How can one identical twin have autism while the other doesn’t?
A curious adult from Australia asks:
"I was wanting to ask a question about ASD. One of my friends has identical male twins with only one of them being diagnosed on the Autistic spectrum. Her 2 year old daughter has also been recently diagnosed to be on the autistic spectrum. There is no history of autism on either the maternal or paternal side of the family. Firstly, how is it possible that genetics would be responsible if in the set of identical twins only one child has autism? Is it possible that germline mutations occurred due to environmental factors?"
You raise an interesting question. If a disease is genetic, you might expect that when one identical twin has it, the other always will too. After all, they share the exact same set of genes.
So if only one identical twin has a disease, then it must not be completely caused by our genes. Often, this means the environment also plays a role.
Scientists can learn about the factors behind a disease from families such as your friend’s. For autism spectrum disorder (ASD), the latest studies say that about half of the cause is genetic and half is environmental. So, both are important factors!
Some small environmental difference could have been what caused only one identical twin to develop ASD. In other words, one twin was exposed to something that triggered the disorder but the other wasn’t.
Occasionally, however, there might be an alternative explanation. Which gets us to the second part of your question.
Sometimes a disease can pop up out of nowhere in a family because of a new mutation in the “right” bit of DNA. These mutations can happen due to environmental factors. And, if that mutation happens in a sperm or egg cell (germline cells), it can be passed down. There are reports of ASD being caused this way.
This can result in children with ASD even though it doesn’t run in either family. However, a germline mutation by itself can’t explain your friend’s twins. They happen before a fertilized egg splits into identical twins. So, both twins would have the same mutation.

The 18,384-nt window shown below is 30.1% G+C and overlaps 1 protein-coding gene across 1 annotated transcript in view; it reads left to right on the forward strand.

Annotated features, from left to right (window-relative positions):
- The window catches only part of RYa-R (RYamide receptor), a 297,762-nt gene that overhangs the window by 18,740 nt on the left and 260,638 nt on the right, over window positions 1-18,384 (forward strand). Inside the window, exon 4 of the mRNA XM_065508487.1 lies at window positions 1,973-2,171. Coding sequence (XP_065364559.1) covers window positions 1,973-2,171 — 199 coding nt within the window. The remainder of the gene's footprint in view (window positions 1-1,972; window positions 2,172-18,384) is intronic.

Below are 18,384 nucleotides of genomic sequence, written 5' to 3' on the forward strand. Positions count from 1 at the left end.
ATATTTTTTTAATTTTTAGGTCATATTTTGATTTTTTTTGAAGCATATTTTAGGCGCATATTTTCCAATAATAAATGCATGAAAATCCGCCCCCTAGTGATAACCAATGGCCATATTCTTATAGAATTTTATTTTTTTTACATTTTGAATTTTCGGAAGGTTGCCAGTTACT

However, other types of mutations are also possible during development. For example, a change could happen right after an egg splits into identical twins. In this case, only one twin would have the mutation. If the bit of DNA that was changed was important for ASD, it could cause only one twin to get the disorder.
As you can see, there are several possible explanations for the complex pattern of ASD in your friend’s children. Different environmental triggers or mutations could have played a role. Or, it could always just be a random chance because of how the parent’s genes interact.
For the rest of the answer I’ll focus on what ASD is and why it is so hard to study. I’ll go a bit into both the genetics of it and how the environment might be involved.
The Complex Genetics of ASD
ASD is a surprisingly common disability. It occurs in almost 1 out of every 100 people! Curiously, boys are about 4 times more likely to have it than girls.
It alters how brain cells talk to each other, which changes how the brain functions as a whole. People with ASD have a variety of symptoms, but they usually have difficulty with social interactions and communication.
As its full name implies, ASD can look very different. No two people have exactly the same symptoms. Some people have mild effects, while others have severe ones.